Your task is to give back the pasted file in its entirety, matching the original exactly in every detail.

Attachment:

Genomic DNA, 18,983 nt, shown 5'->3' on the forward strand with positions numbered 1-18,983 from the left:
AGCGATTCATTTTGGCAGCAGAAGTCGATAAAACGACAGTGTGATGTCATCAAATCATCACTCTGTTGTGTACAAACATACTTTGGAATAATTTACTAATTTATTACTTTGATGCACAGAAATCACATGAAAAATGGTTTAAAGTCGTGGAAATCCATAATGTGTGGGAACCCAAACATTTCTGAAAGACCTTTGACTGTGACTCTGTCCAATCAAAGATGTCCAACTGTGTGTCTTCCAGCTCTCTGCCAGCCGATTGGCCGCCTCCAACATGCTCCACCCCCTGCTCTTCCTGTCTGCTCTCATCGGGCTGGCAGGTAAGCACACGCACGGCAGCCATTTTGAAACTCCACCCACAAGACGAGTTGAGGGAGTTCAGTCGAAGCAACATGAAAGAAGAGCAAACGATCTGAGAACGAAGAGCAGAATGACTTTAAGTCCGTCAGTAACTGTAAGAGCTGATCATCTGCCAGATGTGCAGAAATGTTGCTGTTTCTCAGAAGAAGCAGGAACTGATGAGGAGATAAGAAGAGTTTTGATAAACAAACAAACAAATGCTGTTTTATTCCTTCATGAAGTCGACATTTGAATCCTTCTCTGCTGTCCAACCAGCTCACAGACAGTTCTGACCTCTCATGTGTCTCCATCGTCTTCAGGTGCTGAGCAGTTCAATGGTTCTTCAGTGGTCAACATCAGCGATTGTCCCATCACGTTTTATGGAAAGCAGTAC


Genomic DNA, 18,983 nt, shown 5'->3' on the forward strand with positions numbered 1-18,983 from the left:
AGCGATTCATTTTGGCAGCAGAAGTCGATAAAACGACAGTGTGATGTCATCAAATCATCACTCTGTTGTGTACAAACATACTTTGGAATAATTTACTAATTTATTACTTTGATGCACAGAAATCACATGAAAAATGGTTTAAAGTCGTGGAAATCCATAATGTGTGGGAACCCAAACATTTCTGAAAGACCTTTGACTGTGACTCTGTCCAATCAAAGATGTCCAACTGTGTGTCTTCCAGCTCTCTGCCAGCCGATTGGCCGCCTCCAACATGCTCCACCCCCTGCTCTTCCTGTCTGCTCTCATCGGGCTGGCAGGTAAGCACACGCACGGCAGCCATTTTGAAACTCCACCCACAAGACGAGTTGAGGGAGTTCAGTCGAAGCAACATGAAAGAAGAGCAAACGATCTGAGAACGAAGAGCAGAATGACTTTAAGTCCGTCAGTAACTGTAAGAGCTGATCATCTGCCAGATGTGCAGAAATGTTGCTGTTTCTCAGAAGAAGCAGGAACTGATGAGGAGATAAGAAGAGTTTTGATAAACAAACAAACAAATGCTGTTTTATTCCTTCATGAAGTCGACATTTGAATCCTTCTCTGCTGTCCAACCAGCTCACAGACAGTTCTGACCTCTCATGTGTCTCCATCGTCTTCAGGTGCTGAGCAGTTCAATGGTTCTTCAGTGGTCAACATCAGCGATTGTCCCATCACGTTTTATGGAAAGCAGTAC